Good Neighbor Bert Waugh: He's All About the Kids

Bert Waugh Jr. and his wife, Susy, began taking street youth into their home in the 1970s. In 1991, Waugh founded Transitional Youth, a nonprofit organization that provides housing, outreach, and support to young people who otherwise would be living on the streets.

With its damp, temperate climate, Portland, Ore., is known as the city of roses. But Portland has another, less desirable distinction: It has one of the largest populations of homeless youth in the nation, according to the U.S. Conference of Mayors.

Fortunately, it also has Bert Waugh Jr., 64, founder of Transitional Youth, a nonprofit organization that provides housing, outreach, and support to young people who otherwise would be living on the streets.

“I’ve had a heart for kids as far back as I can remember,” says Waugh who, with his wife, Susy, began taking street youth into their home in the 1970s. “We’d get a call telling us about a child who’d been abandoned, and we couldn’t say no.”

In 1991, Waugh founded Transitional Youth. Initially, the organization raised funds to support other local agencies helping homeless youth. Today, Transitional Youth helps kids directly through an outreach center and two group homes in Portland and one in Vancouver, Wash.

The organization also has a “Home on the Range” program in which youngsters from the outreach center spend time at a working ranch near Battleground, Wash.

“A lot of these kids have had really horrific lives filled with sexual abuse, drugs, and violence. We find that after they spend some time at the ranch working outdoors and helping with the horses, it really changes their attitude and helps them look past some of the things that have happened to them. Then we can bring them back to the houses, and they can start the rest of their lives,” Waugh says.

One young man says that the group facility in Portland was his first real home in seven years. “Before I came to Transitional Youth, I was doing a lot of drugs. I lived where I could, and sometimes that meant under a bridge,” says Dane, now 26, who asked that his full name not be used. “When I found Transitional Youth, I found safety, and I also found friendship. It saved my life.”

Another young man, Josh, 23, who has since moved out of Transitional Youth’s group home in Vancouver, says, “I was on my way to being a homeless and hopeless alcoholic. Transitional Youth gave me a place to stay and helped me get sober. Staff also helped me get into trade school, and now I’ve got a job and a place of my own.” Josh now works as a welder.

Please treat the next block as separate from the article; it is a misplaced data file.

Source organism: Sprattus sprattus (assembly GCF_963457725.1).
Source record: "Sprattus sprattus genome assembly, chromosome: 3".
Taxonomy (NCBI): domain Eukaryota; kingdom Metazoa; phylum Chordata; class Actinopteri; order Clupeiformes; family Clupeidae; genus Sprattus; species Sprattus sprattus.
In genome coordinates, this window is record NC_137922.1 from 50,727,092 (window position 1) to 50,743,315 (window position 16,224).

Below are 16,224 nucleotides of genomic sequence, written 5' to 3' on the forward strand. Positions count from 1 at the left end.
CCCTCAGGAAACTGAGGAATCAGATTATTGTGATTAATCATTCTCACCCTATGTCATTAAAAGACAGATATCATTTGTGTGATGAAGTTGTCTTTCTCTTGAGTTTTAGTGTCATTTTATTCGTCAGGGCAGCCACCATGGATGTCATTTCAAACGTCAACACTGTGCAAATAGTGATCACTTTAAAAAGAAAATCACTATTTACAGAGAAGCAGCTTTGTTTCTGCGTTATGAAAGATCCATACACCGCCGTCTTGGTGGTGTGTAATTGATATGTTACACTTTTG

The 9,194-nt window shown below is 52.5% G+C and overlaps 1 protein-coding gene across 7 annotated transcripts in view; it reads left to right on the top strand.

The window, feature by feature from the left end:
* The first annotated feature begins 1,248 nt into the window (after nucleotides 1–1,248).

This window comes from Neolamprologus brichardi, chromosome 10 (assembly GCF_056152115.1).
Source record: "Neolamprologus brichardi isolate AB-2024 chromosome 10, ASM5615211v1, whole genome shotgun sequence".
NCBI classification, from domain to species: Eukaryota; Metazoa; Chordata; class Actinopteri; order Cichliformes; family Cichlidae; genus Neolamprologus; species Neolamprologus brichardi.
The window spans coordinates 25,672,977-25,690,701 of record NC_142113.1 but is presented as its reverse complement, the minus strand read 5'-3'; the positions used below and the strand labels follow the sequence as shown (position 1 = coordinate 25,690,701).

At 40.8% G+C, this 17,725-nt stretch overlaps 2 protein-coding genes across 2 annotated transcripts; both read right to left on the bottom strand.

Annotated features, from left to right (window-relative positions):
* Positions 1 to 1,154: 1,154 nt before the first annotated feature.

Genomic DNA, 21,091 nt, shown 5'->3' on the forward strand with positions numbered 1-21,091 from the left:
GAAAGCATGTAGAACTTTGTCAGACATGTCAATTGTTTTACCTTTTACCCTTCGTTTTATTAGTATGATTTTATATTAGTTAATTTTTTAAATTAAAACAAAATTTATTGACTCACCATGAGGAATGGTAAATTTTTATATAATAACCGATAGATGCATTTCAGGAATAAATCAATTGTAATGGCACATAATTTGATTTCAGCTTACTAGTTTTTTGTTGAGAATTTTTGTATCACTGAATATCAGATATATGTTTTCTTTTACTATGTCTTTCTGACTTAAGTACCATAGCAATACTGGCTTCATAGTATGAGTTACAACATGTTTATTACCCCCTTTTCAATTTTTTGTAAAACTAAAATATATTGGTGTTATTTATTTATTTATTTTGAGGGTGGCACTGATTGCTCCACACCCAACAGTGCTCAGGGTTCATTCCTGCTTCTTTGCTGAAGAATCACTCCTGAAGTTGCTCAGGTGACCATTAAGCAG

Today, Transitional Youth operates on an annual budget of $475,000 raised entirely from private contributions. It has helped an estimated 600 youngsters. Waugh admits it’s a challenge to find sufficient funding to meet the organization’s needs. “We could have a dozen more houses if we had the funds,” he laments.

The organization’s three group homes can house up to six youngsters each. Some are young adults who’ve aged out of state care at age 18. Many have dropped out of school. With the guidance of houseparents, they learn to transition from a life of surviving on the streets to being part of a family where they have responsibilities and permanent relationships.

“Our commitment to these kids is to get them off the street, job-trained or educated, and able to function as successful adults,” says Waugh. “One of the girls who lived in our Portland house is now in her second year of college and on her way to becoming a hospital administrator.”

While he volunteers hundreds of hours and has donated thousands of dollars to help Transitional Youth thrive, Waugh’s most valuable contribution may well be his success in recruiting volunteers. Many of his colleagues visit the outreach center regularly to serve meals and interact with the youngsters.

“I’ve seen volunteers break down in tears describing their experiences helping these kids,” Waugh says. “One woman took her granddaughter there to see what it was like, and now they’re both regular volunteers.”

Waugh is successful at recruiting others because he’s so willing to roll up his sleeves and do whatever job needs doing.

“The first time I met him, he was flipping French toast at the shelter,” says Juri Hobbs, who’s now a houseparent at a group home in Vancouver. “A lot of people say they want to help others, but Bert actually does it. As a result, he builds trust, and you end up wanting to go through walls for him.”

“He’s a visionary,” says Gary Gorsuch, executive director of Transitional Youth. “A lot of people wouldn’t care to work with the kind of people we help because, often, their situation looks so hopeless. But Bert never gives up on them.”

As if Waugh isn’t busy enough running a business and helping homeless kids, he is also board chair of Medical Teams International, which responds to disasters around the world. His work with MTI has taken him to Africa, Mexico, and post-Katrina Louisiana. Seeing the desperate need in Northern Uganda, Waugh raised money to buy 21,000 schoolbooks for children in 10 refugee camps.

“It doesn’t matter to me whether a kid is from Uganda or Portland. Kids are the future, and helping them realize their potential is more important to me than anything else I do.”

Contact Waugh at Prudential Northwest Properties, 14945 SW Sequoia Parkway, Suite 150, Portland, OR 97224; 503/646-7826;

Contact Transitional Youth at the above address and phone number or